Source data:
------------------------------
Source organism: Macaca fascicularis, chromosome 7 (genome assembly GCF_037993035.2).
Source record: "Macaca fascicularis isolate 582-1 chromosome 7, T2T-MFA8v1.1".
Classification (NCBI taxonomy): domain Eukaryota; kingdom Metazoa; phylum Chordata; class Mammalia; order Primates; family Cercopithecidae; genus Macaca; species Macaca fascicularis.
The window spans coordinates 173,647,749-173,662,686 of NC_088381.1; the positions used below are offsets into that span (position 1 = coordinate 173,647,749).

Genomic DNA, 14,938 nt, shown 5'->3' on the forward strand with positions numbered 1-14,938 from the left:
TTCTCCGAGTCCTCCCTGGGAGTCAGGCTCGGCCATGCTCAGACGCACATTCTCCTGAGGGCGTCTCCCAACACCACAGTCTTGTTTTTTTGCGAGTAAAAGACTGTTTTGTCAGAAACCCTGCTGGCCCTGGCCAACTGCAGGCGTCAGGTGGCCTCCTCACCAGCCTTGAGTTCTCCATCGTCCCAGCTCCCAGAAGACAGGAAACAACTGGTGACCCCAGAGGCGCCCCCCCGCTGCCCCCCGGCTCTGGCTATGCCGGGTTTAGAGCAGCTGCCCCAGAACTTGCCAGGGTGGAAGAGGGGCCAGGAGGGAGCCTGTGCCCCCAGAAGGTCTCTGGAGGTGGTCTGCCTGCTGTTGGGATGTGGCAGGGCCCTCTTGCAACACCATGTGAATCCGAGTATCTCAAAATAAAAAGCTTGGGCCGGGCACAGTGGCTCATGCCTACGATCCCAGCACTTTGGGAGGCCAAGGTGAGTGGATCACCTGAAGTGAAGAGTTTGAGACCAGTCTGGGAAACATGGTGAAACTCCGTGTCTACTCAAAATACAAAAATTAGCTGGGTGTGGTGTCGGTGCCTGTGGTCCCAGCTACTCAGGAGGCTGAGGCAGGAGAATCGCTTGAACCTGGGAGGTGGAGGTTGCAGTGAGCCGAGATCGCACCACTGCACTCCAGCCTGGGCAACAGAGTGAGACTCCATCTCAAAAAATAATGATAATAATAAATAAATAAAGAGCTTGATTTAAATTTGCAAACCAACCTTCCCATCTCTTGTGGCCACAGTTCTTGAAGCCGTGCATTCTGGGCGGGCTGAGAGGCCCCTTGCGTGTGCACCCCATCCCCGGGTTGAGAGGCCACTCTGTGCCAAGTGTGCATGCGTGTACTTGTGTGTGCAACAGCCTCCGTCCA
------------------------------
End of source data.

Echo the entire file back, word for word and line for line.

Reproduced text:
Source organism: Macaca fascicularis, chromosome 7 (genome assembly GCF_037993035.2).
Source record: "Macaca fascicularis isolate 582-1 chromosome 7, T2T-MFA8v1.1".
Classification (NCBI taxonomy): domain Eukaryota; kingdom Metazoa; phylum Chordata; class Mammalia; order Primates; family Cercopithecidae; genus Macaca; species Macaca fascicularis.
The window spans coordinates 173,647,749-173,662,686 of NC_088381.1; the positions used below are offsets into that span (position 1 = coordinate 173,647,749).

Genomic DNA, 14,938 nt, shown 5'->3' on the forward strand with positions numbered 1-14,938 from the left:
TTCTCCGAGTCCTCCCTGGGAGTCAGGCTCGGCCATGCTCAGACGCACATTCTCCTGAGGGCGTCTCCCAACACCACAGTCTTGTTTTTTTGCGAGTAAAAGACTGTTTTGTCAGAAACCCTGCTGGCCCTGGCCAACTGCAGGCGTCAGGTGGCCTCCTCACCAGCCTTGAGTTCTCCATCGTCCCAGCTCCCAGAAGACAGGAAACAACTGGTGACCCCAGAGGCGCCCCCCCGCTGCCCCCCGGCTCTGGCTATGCCGGGTTTAGAGCAGCTGCCCCAGAACTTGCCAGGGTGGAAGAGGGGCCAGGAGGGAGCCTGTGCCCCCAGAAGGTCTCTGGAGGTGGTCTGCCTGCTGTTGGGATGTGGCAGGGCCCTCTTGCAACACCATGTGAATCCGAGTATCTCAAAATAAAAAGCTTGGGCCGGGCACAGTGGCTCATGCCTACGATCCCAGCACTTTGGGAGGCCAAGGTGAGTGGATCACCTGAAGTGAAGAGTTTGAGACCAGTCTGGGAAACATGGTGAAACTCCGTGTCTACTCAAAATACAAAAATTAGCTGGGTGTGGTGTCGGTGCCTGTGGTCCCAGCTACTCAGGAGGCTGAGGCAGGAGAATCGCTTGAACCTGGGAGGTGGAGGTTGCAGTGAGCCGAGATCGCACCACTGCACTCCAGCCTGGGCAACAGAGTGAGACTCCATCTCAAAAAATAATGATAATAATAAATAAATAAAGAGCTTGATTTAAATTTGCAAACCAACCTTCCCATCTCTTGTGGCCACAGTTCTTGAAGCCGTGCATTCTGGGCGGGCTGAGAGGCCCCTTGCGTGTGCACCCCATCCCCGGGTTGAGAGGCCACTCTGTGCCAAGTGTGCATGCGTGTACTTGTGTGTGCAACAGCCTCCGTCCA